This might sound crazy, but in taking on meditation from home, you’re not expecting yourself to improve and become a better person. As Ram Dass put it, you are expecting yourself to be here now.

    6. Choose from the Incredible Variety of Meditative Practices

    As I outlined in my post on types of meditation, there are many different and not-so-different types of meditation from which to choose.

    Many beginners find it right to choose guided meditation, for which there are apps, videos, and audio tapes available.

    If you are not necessarily a beginner but are merely moving your meditative practice into the home, you can facilitate a practice such as Nada Yoga — sound meditation — by placing a fountain in your space or listening to ambient alpha wave music.

    If you’re used to meditating outside of your home — perhaps you are drawn to the outdoors because of the sounds of nature — a practice like Nada Yoga can help you transition into your home space.

    7. Understand You Can Meditate Any Time at Home

    What if I told you to throw out all of the tips that came before this? Sounds crazy but that is how radical mindfulness meditation really is. We don’t think of it as radical because it is now ingrained in our popular discourse.

    Mindfulness meditation does start as a sitting meditation practice. It goes like this:

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    1. Sit comfortably and close your eyes.
    2. Focus on breathing. Inhale through your nose slowly and exhale slowly.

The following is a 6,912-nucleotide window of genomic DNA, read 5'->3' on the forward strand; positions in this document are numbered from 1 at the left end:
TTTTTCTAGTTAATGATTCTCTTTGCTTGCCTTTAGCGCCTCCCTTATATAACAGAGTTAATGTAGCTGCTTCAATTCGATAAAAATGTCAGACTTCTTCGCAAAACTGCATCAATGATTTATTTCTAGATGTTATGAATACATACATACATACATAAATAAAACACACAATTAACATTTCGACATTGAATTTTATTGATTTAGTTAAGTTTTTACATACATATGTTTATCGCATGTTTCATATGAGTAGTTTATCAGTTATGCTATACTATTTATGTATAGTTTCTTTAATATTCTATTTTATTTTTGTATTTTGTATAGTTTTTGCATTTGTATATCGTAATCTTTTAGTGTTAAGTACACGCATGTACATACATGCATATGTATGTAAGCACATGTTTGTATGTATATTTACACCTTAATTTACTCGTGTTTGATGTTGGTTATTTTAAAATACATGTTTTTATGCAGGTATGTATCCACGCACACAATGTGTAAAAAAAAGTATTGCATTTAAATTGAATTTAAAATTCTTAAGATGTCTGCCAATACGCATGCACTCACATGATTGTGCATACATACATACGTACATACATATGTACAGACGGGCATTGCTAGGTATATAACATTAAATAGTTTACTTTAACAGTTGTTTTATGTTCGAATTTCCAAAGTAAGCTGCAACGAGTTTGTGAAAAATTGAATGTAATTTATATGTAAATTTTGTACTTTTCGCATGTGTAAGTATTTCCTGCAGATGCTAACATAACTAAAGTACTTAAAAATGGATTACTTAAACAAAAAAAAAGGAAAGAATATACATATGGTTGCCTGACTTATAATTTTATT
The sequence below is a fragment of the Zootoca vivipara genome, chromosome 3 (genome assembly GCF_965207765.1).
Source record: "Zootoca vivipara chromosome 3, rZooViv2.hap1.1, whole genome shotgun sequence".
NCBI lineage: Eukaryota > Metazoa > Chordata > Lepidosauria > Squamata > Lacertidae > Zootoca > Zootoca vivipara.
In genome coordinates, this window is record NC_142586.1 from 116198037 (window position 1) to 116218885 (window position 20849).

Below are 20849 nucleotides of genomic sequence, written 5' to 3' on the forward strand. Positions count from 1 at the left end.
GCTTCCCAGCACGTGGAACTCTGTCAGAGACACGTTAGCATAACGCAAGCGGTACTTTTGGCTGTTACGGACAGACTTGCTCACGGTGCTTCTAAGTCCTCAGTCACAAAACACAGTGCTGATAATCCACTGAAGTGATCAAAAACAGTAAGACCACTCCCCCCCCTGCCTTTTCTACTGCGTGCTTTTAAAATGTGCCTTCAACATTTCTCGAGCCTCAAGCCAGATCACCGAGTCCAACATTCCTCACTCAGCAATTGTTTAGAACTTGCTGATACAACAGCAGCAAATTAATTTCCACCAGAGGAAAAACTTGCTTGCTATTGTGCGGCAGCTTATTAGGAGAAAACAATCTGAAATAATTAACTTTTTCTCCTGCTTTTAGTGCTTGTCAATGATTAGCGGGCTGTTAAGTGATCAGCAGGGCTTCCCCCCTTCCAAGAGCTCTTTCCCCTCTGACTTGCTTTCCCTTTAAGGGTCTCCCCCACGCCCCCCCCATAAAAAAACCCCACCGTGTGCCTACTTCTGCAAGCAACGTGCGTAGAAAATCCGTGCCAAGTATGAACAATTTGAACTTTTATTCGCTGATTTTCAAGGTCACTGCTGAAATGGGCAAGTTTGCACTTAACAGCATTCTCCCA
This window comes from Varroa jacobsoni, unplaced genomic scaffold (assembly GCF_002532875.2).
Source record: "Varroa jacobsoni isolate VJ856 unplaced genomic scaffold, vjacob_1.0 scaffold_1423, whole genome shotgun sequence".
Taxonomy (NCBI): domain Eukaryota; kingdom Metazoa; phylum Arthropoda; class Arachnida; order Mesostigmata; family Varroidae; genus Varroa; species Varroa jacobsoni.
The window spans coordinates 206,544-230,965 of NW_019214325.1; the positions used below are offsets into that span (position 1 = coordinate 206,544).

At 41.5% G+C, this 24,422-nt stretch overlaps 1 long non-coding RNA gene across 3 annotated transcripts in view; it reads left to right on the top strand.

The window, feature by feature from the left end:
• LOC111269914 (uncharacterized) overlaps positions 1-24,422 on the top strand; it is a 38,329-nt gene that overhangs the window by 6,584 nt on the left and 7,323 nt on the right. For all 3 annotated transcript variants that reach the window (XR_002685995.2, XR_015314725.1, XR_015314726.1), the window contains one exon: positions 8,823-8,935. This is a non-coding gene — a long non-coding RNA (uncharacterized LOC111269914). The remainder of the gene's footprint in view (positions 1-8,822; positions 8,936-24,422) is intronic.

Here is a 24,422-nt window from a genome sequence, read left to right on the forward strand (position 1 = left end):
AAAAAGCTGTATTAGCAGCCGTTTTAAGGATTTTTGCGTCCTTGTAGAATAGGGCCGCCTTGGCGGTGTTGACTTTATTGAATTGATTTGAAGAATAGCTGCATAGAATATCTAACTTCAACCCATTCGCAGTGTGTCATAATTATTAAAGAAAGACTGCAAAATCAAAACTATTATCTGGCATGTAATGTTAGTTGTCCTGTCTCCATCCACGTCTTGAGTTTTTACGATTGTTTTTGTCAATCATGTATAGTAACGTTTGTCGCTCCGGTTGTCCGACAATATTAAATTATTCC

3. As distracting thoughts arise, don’t judge them and don’t hang onto them. Let each thought go as you focus on breathing.
    4. Treat all physical sensations and feelings in the same way you do thoughts: register them, then let them go, returning to breathing.
    5. Extend this practice to everyday activity, remaining “in the moment” of the body’s activity with each new breath.

    As you practice mindfulness around your home, note the physical characteristics of the things in themselves. Note physical sensations: sounds, smells, textures, appearances, tastes. Stop now and then and do a body scan from head to toe, noting what each section is doing and how it’s feeling.

    Note thoughts that come and the emotions attached to them: let them go. Concentrate on the breath and the physical activities — including the details of the objects with which you’re interacting.

    You’ll notice that your home will lend itself to a meditative state when things are in order. This is where true feng shui originates. You will naturally sense how the arrangement of things affects the energy in a room.

    Clutter will disappear because mindfulness tells you to dispose of unnecessary things. Plants will bloom. Birds will make their nests in your backyard. Your home will smell pleasing and people will naturally be attracted to it and your presence.

    You’ve Reached the Beginning and the End

    Once you are able to do mindfulness meditation even as you are attending to the normal and abnormal requirements of your home, the mundane and the unusual, you are at both the beginning and the end.

    You are at the beginning because meditation never ends. Continue setting aside time each day to do sitting meditation in the space you’ve set aside. Continue practicing mindfulness as you attend to the energy of your house, your own energy, and the energy of those around you.

    You are at the end because you grasped what it means to do meditation at home: it means letting go of cares and concerns and being in your home as you attend to the right tasks. The right tasks are those necessary for being in your home.

    As you sit in your home, rise, open the door and you leave, you are calm in your mind because you are home.

    Featured photo credit: Simon Rae via unsplash.com

    Reference

    [1]Healthline: 12 Science-Based Benefits of Meditation
    [2]Marquette University: Feng Shui: The Wind and Water
    [3]Rutgers University: Social Media and Well-Being
    [4]Maryville University: How Successful People Unplug